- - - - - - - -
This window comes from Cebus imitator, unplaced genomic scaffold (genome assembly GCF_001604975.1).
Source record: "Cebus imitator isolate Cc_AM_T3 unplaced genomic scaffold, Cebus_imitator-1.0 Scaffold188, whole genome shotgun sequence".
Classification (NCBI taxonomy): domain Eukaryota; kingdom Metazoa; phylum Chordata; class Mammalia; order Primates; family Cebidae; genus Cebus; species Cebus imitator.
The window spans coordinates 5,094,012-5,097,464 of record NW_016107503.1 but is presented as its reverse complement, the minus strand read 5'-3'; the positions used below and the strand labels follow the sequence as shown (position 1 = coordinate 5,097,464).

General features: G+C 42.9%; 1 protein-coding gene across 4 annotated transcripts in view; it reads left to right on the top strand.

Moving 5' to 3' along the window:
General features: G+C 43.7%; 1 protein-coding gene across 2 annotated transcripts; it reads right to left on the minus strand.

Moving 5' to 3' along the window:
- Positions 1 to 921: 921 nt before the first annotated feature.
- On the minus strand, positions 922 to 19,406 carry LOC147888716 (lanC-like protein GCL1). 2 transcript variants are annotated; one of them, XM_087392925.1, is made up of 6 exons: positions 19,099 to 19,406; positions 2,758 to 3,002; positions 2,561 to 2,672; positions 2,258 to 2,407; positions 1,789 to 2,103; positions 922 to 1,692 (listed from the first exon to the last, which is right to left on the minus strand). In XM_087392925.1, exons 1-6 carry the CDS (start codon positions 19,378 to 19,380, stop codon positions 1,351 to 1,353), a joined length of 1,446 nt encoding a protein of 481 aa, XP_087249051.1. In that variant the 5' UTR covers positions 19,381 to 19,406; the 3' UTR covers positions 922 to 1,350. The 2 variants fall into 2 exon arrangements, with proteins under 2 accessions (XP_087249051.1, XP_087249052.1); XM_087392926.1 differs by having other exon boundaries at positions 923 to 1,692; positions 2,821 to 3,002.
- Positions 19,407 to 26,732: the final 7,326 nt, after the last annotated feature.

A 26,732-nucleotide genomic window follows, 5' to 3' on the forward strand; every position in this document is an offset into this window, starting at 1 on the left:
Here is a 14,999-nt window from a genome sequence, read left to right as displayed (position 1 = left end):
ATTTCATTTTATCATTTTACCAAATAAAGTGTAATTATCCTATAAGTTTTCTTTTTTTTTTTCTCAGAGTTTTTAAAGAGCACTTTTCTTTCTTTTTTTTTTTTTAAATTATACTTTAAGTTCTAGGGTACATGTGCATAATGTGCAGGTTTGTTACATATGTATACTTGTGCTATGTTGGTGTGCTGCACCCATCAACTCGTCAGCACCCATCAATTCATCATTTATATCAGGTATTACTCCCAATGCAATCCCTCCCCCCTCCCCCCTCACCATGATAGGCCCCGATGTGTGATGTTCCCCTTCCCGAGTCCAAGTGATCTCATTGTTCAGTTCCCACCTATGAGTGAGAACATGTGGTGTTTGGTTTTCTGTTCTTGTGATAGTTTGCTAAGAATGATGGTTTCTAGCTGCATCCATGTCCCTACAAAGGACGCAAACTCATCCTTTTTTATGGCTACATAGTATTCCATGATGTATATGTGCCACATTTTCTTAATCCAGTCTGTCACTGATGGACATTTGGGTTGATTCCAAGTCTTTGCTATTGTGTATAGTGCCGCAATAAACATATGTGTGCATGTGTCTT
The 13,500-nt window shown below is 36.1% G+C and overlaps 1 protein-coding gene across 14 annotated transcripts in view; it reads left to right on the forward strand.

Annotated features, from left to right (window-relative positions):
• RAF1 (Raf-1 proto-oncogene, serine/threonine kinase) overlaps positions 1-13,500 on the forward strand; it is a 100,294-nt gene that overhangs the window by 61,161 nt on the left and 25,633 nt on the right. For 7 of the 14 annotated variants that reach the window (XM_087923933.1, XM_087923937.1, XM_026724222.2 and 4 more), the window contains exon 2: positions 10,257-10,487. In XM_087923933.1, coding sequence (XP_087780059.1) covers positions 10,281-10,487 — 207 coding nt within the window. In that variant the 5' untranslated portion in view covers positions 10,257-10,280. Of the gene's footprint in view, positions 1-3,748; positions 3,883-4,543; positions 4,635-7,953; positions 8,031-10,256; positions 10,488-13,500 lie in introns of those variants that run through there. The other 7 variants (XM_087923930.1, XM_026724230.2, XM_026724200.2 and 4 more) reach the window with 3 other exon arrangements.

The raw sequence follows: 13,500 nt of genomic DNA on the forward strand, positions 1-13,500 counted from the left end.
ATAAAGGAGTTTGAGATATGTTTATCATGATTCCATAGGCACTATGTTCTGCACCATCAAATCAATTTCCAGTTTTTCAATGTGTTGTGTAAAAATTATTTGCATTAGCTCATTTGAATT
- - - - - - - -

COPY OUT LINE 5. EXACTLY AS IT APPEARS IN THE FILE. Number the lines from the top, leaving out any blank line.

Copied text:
General features: G+C 42.9%; 1 protein-coding gene across 4 annotated transcripts in view; it reads left to right on the top strand.